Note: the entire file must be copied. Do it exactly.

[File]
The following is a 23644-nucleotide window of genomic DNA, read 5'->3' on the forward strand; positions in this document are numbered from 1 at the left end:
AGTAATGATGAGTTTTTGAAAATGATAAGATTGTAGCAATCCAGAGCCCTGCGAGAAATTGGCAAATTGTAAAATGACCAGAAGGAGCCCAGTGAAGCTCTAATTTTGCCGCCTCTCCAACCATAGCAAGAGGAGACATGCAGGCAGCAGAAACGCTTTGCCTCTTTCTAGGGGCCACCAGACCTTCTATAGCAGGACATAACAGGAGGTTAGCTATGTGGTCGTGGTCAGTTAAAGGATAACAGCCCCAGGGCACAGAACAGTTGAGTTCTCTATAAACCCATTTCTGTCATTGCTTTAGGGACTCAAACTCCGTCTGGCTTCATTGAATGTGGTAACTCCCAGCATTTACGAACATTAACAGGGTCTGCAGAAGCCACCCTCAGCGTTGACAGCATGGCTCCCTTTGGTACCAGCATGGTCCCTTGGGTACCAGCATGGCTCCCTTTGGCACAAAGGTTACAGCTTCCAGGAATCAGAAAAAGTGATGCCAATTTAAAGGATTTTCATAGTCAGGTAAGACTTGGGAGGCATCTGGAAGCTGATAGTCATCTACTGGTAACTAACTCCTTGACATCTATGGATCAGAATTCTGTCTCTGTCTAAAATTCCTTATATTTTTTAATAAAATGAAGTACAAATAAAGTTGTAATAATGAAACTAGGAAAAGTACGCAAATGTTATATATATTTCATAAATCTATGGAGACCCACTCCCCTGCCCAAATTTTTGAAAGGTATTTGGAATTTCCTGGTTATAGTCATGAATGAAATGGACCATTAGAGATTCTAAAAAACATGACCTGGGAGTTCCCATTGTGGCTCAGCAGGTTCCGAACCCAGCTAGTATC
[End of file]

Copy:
The following is a 23644-nucleotide window of genomic DNA, read 5'->3' on the forward strand; positions in this document are numbered from 1 at the left end:
AGTAATGATGAGTTTTTGAAAATGATAAGATTGTAGCAATCCAGAGCCCTGCGAGAAATTGGCAAATTGTAAAATGACCAGAAGGAGCCCAGTGAAGCTCTAATTTTGCCGCCTCTCCAACCATAGCAAGAGGAGACATGCAGGCAGCAGAAACGCTTTGCCTCTTTCTAGGGGCCACCAGACCTTCTATAGCAGGACATAACAGGAGGTTAGCTATGTGGTCGTGGTCAGTTAAAGGATAACAGCCCCAGGGCACAGAACAGTTGAGTTCTCTATAAACCCATTTCTGTCATTGCTTTAGGGACTCAAACTCCGTCTGGCTTCATTGAATGTGGTAACTCCCAGCATTTACGAACATTAACAGGGTCTGCAGAAGCCACCCTCAGCGTTGACAGCATGGCTCCCTTTGGTACCAGCATGGTCCCTTGGGTACCAGCATGGCTCCCTTTGGCACAAAGGTTACAGCTTCCAGGAATCAGAAAAAGTGATGCCAATTTAAAGGATTTTCATAGTCAGGTAAGACTTGGGAGGCATCTGGAAGCTGATAGTCATCTACTGGTAACTAACTCCTTGACATCTATGGATCAGAATTCTGTCTCTGTCTAAAATTCCTTATATTTTTTAATAAAATGAAGTACAAATAAAGTTGTAATAATGAAACTAGGAAAAGTACGCAAATGTTATATATATTTCATAAATCTATGGAGACCCACTCCCCTGCCCAAATTTTTGAAAGGTATTTGGAATTTCCTGGTTATAGTCATGAATGAAATGGACCATTAGAGATTCTAAAAAACATGACCTGGGAGTTCCCATTGTGGCTCAGCAGGTTCCGAACCCAGCTAGTATC